[TAYTE] You have some experience racing here in the United States (10th place at the 2019 Pikes Peak Marathon). For our American audience, what is something different about the European races on the Golden Trail Series that an American runner might not expect?
[FRANCESCO] American runners are usually not so used to steep and technical trails like we commonly have in the Alps or the Pyrenees. By contrast, American runners often have a really good track or road running background which many Europeans lack. I feel like there’s more sports culture in the United States compared to most European countries. People actually understand and appreciate the competition, they give value to the sport, they give athletes opportunities. Here in Europe, we have a long way to go with our sports culture.
[TAYTE] Very few American trail runners competed in this year’s Golden Trail World Series. Would you like to see more American elites compete next year or should this final be thought of as a competition among Europe’s best trail runners?
[FRANCESCO] There should be way more American trail runners in the series, and it’s a real pity not to see more Americans this year. Though there’s only been one stage in the US in the history of the Golden Trail World Series (Pikes Peak Marathon), it’s also true that the events with more tradition and higher level of competition are in Europe. The plan is to bring more Golden Trail World Series stages over to North America, and I hope this will attract more American trail runners.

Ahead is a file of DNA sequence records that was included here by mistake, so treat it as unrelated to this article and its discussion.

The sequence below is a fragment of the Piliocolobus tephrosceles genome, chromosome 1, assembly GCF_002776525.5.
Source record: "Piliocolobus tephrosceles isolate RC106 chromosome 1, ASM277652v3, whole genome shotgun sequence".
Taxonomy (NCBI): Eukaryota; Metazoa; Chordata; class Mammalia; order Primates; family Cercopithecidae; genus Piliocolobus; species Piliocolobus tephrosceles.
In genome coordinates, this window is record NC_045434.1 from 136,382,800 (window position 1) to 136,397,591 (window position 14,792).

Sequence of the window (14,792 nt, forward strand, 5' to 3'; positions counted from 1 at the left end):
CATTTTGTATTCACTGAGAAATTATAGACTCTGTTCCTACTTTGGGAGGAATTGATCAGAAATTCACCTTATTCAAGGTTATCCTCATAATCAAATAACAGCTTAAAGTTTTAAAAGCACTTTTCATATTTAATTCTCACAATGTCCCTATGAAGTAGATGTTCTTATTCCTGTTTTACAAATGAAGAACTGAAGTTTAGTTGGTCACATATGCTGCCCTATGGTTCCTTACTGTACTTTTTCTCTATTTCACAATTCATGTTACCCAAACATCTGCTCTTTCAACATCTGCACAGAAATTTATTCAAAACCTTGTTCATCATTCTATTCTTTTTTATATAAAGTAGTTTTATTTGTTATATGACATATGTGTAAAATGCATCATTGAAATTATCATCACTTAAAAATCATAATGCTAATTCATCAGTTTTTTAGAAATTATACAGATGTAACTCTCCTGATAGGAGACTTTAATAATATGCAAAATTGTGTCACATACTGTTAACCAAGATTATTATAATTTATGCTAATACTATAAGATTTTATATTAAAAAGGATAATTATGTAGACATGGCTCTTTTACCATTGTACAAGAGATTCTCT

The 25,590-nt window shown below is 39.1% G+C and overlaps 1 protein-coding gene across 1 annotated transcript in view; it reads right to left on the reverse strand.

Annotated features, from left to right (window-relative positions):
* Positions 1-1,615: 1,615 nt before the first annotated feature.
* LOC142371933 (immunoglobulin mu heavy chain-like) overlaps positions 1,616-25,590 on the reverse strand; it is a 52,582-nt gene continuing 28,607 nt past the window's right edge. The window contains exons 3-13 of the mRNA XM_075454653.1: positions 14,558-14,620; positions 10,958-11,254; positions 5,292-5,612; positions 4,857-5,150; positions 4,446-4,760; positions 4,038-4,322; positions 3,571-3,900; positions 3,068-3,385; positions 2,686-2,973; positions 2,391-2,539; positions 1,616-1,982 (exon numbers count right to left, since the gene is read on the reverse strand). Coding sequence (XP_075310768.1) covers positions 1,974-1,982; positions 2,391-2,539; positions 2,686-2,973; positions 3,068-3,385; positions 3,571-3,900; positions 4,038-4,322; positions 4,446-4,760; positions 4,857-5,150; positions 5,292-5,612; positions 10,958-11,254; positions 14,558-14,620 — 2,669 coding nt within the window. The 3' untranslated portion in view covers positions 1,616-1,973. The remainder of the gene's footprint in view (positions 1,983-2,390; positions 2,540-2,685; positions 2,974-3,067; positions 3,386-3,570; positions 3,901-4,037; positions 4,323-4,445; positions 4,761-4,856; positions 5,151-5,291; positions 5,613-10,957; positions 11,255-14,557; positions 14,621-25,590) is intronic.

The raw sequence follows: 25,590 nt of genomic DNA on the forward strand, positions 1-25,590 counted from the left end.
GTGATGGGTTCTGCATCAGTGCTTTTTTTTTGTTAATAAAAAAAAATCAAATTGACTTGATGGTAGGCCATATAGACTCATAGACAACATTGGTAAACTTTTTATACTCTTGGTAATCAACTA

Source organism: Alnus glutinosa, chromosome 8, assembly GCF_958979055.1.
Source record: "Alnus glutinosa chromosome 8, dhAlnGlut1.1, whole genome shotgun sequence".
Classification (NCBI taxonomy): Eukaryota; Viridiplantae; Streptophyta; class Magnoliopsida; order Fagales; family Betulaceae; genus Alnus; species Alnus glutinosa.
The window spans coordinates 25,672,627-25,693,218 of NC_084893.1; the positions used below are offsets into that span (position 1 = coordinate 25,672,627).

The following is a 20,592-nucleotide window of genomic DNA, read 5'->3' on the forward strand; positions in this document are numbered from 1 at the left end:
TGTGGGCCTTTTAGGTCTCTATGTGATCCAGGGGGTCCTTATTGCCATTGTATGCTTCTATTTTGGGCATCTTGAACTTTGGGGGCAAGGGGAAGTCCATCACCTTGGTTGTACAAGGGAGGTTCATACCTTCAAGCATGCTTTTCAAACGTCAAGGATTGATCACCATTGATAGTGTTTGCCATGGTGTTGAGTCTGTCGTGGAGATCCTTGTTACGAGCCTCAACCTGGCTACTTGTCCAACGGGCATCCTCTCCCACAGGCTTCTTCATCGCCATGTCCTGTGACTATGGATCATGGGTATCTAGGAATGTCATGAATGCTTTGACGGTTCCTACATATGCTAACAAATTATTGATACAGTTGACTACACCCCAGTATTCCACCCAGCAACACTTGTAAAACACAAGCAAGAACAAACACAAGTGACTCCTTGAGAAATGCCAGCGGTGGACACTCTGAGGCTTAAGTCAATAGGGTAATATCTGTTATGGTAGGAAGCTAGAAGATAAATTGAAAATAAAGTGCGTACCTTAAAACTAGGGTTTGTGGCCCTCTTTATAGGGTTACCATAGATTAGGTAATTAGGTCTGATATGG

It’s also true that with the travel support that athletes can get from sponsors it’s becoming easier to travel overseas and take part in the series. I see it as an investment in one’s athletic career. So far, not very many athletes have been willing to do so. This has to do with the professionalization of the sport, which is another chapter and a key topic that fortunately is already being addressed by the Golden Trail Series itself.
[TAYTE] What’s next for your racing/training plans?
[FRANCESCO] My 2021 season is finally over! I felt like I couldn’t move one more step after I crossed the finish line in El Hierro. I’ve done so many things this year, from winter cross country, to my spring marathon (2 hours 16 minutes and 18 seconds) to the whole summer of training and racing in the mountains. It’s definitely been a tough year, but every experience was worth it. My plans for 2022 will depend on the confirmation of the World Mountain and Trail Running Championship in Thailand. If they take place in February, this will be my first goal of the year. If not, I’ll probably give another shot at a road marathon.
[TAYTE] Will we see you competing in the Golden Trail Series and aiming to be the “overall series champion” (athlete with the most accumulated points in the Golden Trail World Series after the Final) next year?
[FRANCESCO] I will definitely take part in the 2022 Golden Trail Series, but I will not aim at winning the general ranking. I feel it’s more important to try to do well in the final or win one race in the series. My dream race remains to win Sierre-Zinal. My main goal is always to do everything I can to show up extremely fit and continue the process of growth through my athletic career.